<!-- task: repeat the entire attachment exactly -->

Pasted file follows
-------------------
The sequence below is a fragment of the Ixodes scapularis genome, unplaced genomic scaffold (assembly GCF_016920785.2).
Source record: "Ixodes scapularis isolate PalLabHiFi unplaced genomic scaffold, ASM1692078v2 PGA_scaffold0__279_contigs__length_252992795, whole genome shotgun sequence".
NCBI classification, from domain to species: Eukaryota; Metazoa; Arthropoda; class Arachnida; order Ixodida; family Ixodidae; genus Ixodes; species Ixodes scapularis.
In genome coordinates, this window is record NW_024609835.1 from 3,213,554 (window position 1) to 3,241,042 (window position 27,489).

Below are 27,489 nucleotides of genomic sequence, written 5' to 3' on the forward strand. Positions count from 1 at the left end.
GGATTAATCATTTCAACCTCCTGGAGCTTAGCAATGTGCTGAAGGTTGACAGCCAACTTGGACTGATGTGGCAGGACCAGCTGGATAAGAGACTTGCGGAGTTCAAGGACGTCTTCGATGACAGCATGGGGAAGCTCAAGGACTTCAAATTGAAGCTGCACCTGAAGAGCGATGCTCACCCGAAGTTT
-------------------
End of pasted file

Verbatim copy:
The sequence below is a fragment of the Ixodes scapularis genome, unplaced genomic scaffold (assembly GCF_016920785.2).
Source record: "Ixodes scapularis isolate PalLabHiFi unplaced genomic scaffold, ASM1692078v2 PGA_scaffold0__279_contigs__length_252992795, whole genome shotgun sequence".
NCBI classification, from domain to species: Eukaryota; Metazoa; Arthropoda; class Arachnida; order Ixodida; family Ixodidae; genus Ixodes; species Ixodes scapularis.
In genome coordinates, this window is record NW_024609835.1 from 3,213,554 (window position 1) to 3,241,042 (window position 27,489).

Below are 27,489 nucleotides of genomic sequence, written 5' to 3' on the forward strand. Positions count from 1 at the left end.
GGATTAATCATTTCAACCTCCTGGAGCTTAGCAATGTGCTGAAGGTTGACAGCCAACTTGGACTGATGTGGCAGGACCAGCTGGATAAGAGACTTGCGGAGTTCAAGGACGTCTTCGATGACAGCATGGGGAAGCTCAAGGACTTCAAATTGAAGCTGCACCTGAAGAGCGATGCTCACCCGAAGTTT